4. From what I’ve experienced, the person’s degree doesn’t matter. Except for a psychiatrist–they need an MD, DO, NP, or physician assistant degree to prescribe medicine. The best therapists I’ve worked with had an LMFT degree (Licensed Marriage and Family Therapist), a two-year masters degree. And the worst therapists I’ve gone to had PhD’s or PsyD’s (which can take 4-7 years to complete). Initially I thought that the more advanced the degree, the better the therapist, but what it really comes down to is if they are good at their job and interacting with people. And that can’t be decided by a degree.
5. Go with your gut. This is something I wasn’t always good at. I would sit through therapy sessions not feeling like I was connecting to the therapist or really being heard. But I sometimes blamed that on myself. Like maybe I wasn’t good at explaining what was going on or maybe it was my anxiety. Or I’d feel bad for “dumping” them. But if you don’t connect to someone, don’t waste your time. Maybe give it max 3 sessions, and if you don’t feel 100% comfortable, find someone new. I’m serious. I make a lot more progress when I feel like I relate to the person or that they genuinely care. I had one male therapist who was in his 90s and would tell me how beautiful I was every time I came in and it made me VERY uncomfortable. He even kissed me on the cheek. I had another therapist who would cancel on me the day before because she didn’t have enough clients coming in that day so it wasn’t worth her time to come into the office. I’M NOT JOKING! There are some really bad therapists out there. Follow my advice and hopefully you won’t run into any of these situations. I’m glad to take one for the team if I can help others find a good mental health counselor/therapist.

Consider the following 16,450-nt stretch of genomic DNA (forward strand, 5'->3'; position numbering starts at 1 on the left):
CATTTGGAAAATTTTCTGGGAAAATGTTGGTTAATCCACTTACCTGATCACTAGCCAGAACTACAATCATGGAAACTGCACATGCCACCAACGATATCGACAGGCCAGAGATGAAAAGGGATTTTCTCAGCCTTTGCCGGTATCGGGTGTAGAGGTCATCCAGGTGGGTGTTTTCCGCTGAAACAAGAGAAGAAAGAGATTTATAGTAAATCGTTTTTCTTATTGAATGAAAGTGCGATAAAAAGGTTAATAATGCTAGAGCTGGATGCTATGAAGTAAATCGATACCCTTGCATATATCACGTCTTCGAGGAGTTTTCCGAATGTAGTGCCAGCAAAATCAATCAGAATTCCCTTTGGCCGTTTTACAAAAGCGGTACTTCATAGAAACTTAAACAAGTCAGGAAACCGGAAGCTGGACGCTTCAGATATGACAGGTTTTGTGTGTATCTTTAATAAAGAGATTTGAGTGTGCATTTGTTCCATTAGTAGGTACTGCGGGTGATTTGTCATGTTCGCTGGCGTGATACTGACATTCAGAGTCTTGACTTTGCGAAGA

It can be really tough to find a good therapist. It can be even tougher to tell if your therapist is really benefitting you. And sometimes therapy itself or admitting you even need help can be really tough, but it’s super important to talk to someone when you’re not feeling well. Even if at first you only have the wherewithal to call the first person you find, if you’re going through a tough time, that itself can be crucial, which was my case when I first started talking to a therapist.
At this point in my progress, I don’t have a lot of bad things happening in my life, *knock on wood* but I do have a lot in my past that still impacts my present. I’m slowly chipping away at all of that and my anxiety has already improved a lot since starting EMDR therapy again 2 weeks ago after a 5 month break. I don’t plan on always having a therapist, especially with EMDR–I think that after a certain amount of sessions I’ll be back at 100%. But if you’re at all dissatisfied with your life I recommend finding a good therapist– it can really help change your life!